From Oxford to Prague to Luther
To begin with, he had the misfortune of being associated with another heretic by the name of John Huss who arrived on the theological scene more than decade after Wyclif’s body have been entombed. While studying in Prague almost 700 miles away from Wyclif’s beloved Oxford, Huss came across Wyclif’s books while in the University of Prague’s library and would go on to attribute many of his theological beliefs to Wyclif. For example, when Huss discussed heresy, he borrowed Wyclif’s categories of, “simony, blasphemy, and apostacy.” Such citations did not enhance Wyclif’s legacy. The year before the Council of Constance condemned Wyclif’s body to be burned, it had ordered that John Huss be burned at the stake. What was Huss’s great crime?
Huss had proclaimed that salvation came not through sacraments such as the mass nor through the purchasing of indulgences but rather came when men and women adhered, “firmly and without wavering to the truth spoken of by God.” While defending the power of the gospel as revealed in the Bible, Huss rebuked priests for spending more time at the local bar than in their pulpits and took issue with the Pope when he countermanded the clear teaching of Scripture. As Huss noted,
If a pope’s command is at variance with Christ’s commands or counsel or tends to any hurt of the church, then he [a Christian] ought boldly to resist it lest he become a partaker in crime.
In many ways, Huss’s teaching should not have been controversial. Huss had hoped to peacefully reform the church, but the Catholic Church which had two popes at the time and enough scandals to set twitter ablaze for decades had no stomach for this biblical and rather a-political call for its local churches to be defined by pure doctrine derived from the Scriptures and by pure living. Thus, Huss found himself on trial in 1413 for his teaching.
The famed monk, Martin Luther, who started the reformation by nailing the 95 Theses to the door of the Wittenberg Chapel on Oct 31, 1517, would declare at his own trial in 1519 that, “I cannot believe that the Council of Constance would condemn these propositions of Huss.” But alas, it did. As the flames reached Huss’s head in 1414, he cried out “Lord, into thy hands I commend my spirit.” Huss’s body would be so thoroughly burnt that, “not a particle was left of body or garment that could be preserved and taken back to Bohemia to be used as a relic.”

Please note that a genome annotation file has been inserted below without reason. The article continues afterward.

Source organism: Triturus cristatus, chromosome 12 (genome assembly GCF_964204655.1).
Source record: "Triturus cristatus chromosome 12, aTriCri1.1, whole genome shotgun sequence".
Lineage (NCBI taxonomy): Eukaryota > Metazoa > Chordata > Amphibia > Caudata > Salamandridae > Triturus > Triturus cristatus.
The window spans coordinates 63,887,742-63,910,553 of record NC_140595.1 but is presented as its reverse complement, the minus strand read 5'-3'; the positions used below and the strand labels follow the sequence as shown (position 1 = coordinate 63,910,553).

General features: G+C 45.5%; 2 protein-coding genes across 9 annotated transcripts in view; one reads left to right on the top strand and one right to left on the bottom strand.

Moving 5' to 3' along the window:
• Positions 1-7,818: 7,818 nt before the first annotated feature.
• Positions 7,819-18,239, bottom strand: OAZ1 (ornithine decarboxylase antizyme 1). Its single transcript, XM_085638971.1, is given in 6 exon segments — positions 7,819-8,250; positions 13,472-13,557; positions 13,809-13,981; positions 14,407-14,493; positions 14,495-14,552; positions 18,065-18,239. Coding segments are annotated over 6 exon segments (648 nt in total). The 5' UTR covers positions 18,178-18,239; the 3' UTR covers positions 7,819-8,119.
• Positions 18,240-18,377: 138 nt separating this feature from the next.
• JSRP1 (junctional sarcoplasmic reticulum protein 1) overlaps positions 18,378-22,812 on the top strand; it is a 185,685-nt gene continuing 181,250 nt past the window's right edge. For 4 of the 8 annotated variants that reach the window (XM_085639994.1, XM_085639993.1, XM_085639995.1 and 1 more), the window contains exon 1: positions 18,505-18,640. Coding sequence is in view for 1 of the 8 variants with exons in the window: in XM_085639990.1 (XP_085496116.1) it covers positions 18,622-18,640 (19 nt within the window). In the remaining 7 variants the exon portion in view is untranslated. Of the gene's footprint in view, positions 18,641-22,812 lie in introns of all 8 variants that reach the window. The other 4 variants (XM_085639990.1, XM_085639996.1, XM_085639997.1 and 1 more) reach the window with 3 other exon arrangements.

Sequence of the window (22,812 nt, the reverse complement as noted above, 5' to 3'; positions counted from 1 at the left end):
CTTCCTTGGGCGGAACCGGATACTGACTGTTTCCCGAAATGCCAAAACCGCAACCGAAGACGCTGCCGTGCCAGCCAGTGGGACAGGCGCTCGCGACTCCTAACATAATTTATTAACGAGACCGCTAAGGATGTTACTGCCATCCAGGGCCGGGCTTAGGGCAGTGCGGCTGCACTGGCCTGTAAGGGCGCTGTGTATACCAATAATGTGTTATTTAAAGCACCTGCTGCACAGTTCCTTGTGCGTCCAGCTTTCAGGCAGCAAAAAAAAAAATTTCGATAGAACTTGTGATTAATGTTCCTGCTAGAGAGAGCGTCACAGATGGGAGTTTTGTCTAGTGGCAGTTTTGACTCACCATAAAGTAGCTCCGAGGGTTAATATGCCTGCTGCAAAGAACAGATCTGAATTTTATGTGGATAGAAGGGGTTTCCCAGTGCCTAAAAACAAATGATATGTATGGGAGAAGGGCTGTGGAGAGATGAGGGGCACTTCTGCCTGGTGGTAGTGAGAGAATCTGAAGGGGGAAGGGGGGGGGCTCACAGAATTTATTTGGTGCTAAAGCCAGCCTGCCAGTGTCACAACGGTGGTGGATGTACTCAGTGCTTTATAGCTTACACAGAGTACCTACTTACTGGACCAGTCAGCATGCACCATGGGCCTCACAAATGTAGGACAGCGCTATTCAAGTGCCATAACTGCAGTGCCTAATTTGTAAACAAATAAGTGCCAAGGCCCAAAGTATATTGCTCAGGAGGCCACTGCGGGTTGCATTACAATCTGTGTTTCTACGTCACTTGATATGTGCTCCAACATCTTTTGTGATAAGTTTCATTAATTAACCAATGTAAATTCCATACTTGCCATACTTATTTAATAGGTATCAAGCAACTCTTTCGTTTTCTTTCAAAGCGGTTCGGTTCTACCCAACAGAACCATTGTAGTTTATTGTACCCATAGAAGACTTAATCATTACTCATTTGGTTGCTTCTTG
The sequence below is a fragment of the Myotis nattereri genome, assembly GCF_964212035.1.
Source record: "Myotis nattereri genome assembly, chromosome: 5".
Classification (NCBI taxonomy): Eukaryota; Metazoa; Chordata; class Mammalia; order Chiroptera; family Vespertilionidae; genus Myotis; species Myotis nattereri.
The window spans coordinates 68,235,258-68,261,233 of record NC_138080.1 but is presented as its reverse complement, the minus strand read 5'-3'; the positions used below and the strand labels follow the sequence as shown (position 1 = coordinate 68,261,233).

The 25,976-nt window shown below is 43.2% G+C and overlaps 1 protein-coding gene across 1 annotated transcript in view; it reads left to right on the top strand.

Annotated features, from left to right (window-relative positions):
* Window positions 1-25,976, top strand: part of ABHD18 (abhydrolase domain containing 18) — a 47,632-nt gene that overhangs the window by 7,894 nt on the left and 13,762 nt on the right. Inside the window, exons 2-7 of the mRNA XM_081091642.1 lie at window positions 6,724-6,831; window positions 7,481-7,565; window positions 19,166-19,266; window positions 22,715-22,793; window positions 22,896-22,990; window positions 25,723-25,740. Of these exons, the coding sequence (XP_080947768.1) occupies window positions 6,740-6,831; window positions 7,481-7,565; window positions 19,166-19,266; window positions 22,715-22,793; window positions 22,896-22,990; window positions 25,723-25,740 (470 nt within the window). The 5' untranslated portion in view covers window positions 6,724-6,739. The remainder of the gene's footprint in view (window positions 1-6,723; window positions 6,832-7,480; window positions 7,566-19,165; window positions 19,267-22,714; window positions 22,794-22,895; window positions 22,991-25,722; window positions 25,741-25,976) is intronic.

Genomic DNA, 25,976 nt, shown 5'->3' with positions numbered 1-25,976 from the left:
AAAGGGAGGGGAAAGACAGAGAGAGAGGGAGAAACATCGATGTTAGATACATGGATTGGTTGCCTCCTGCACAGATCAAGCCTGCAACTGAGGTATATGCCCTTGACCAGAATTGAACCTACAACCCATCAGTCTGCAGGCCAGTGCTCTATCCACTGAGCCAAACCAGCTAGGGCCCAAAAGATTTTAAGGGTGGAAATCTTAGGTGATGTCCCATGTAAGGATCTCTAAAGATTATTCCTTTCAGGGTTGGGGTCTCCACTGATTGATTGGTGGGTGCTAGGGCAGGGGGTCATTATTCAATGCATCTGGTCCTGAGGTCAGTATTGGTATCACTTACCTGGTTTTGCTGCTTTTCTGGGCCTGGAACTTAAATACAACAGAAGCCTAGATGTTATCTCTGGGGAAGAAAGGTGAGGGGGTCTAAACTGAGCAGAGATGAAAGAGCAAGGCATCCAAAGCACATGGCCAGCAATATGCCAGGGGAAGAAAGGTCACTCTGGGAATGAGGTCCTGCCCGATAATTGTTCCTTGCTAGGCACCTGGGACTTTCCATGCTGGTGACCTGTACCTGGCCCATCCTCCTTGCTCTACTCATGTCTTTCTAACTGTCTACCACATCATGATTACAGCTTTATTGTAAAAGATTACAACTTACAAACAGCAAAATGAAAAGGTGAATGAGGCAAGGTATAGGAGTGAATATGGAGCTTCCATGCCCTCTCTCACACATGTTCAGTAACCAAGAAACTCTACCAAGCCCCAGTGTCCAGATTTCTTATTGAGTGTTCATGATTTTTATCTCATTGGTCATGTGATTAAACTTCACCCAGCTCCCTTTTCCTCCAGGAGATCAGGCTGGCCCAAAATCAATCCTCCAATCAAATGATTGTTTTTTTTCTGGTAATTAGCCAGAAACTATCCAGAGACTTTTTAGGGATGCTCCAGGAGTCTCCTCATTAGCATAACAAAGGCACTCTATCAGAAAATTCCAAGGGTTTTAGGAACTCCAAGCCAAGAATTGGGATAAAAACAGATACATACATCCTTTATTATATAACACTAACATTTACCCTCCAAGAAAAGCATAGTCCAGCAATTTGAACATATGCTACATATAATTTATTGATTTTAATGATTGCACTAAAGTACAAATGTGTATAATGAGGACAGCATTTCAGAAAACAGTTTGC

How had Wyclif influenced Huss? Why was the British theologian deemed to be one of the most dangerous enemies of the Catholic Church?
Wyclif had championed three theological positions that had encouraged Huss and earned the commendation of the Church. Wyclif proclaimed that simony or holding church office for the purpose of financial gain was sinful. Second, he proclaimed that the Church’s ultimate authority rested upon Scripture and not tradition. And lastly, he denied that the Eucharist or the Lord’s Supper was the physical body of Christ. All three positions (simony, Scripture, and sacraments) had emboldened Huss and indirectly Luther to follow Jesus and succeeded in irking the Catholic for generations to come.
Though Foxe portrayed Wyclif as a great organizer and visionary in his famous Foxe’s Book of Martyrs, the historical record revealed Wyclif to have been more of a reactionary as Martin Luther and John Huss would be in later years. Huss more stumbled into his position as a reformer than sought it out.
Wyclif was born in 1330’s in the town of Yorkshire to a family of limited nobility. With the help of some scholarships, he would go on to earn what would be the modern equivalent of his bachelor’s, master’s, and doctoral degrees at Oxford University where he earned the reputation of being an excellent lawyer, debater and scholar.
Simony and his Rise to Fame
In the 1360s and early 1370s, Wyclif came to prominence when the Duke of Lancaster asked Wyclif to help the English monarchy decide whether they must pay Papal taxes. England was in the middle of a war with France and could ill afford to allow the Catholic Church to take a share of its annual income. Though consulted more for his legal skill than his theological insight, Wyclif’s position on simony or of using the church as a for-profit business (think church greed) quickly became theological in nature. Wyclif affirmed that the church did not have to pay the pope if the pope had sinned. Diverging from Catholic doctrine which proclaimed, that the office made the man, Wyclif argued that the office’s authority depended upon the pope living a righteous life. As he noted in 1377,
No man ought to follow either pope, bishop, or angel but only insofar as he follows Christ, for Christ is both God and man.
If a man lived outside the bounds of Scripture, he ceased to exercise his church office, regardless of its prestige. Wyclif wrote, “Any act that loosens the bond of worship between man and the Father is sin against the Father. The pope, when he has broken by heresy the bond of divine service, is no longer apostolic but apostate.” Secular rulers were to disregard and pull the funding of any priest or pope who had besmirched the purity of the church. Even the threat of excommunication which resulted in one’s removal from the church and being condemned to hell carried no weight if the pope were in sin. Wyclif encouraged the nobles and kings to not fear, “the lightning bolts of excommunication in this case, because a curse resulting from this will be turned into a blessing.” As Wyclif noted, salvation depend upon faith in the providential work on the cross and not upon whims of the pope.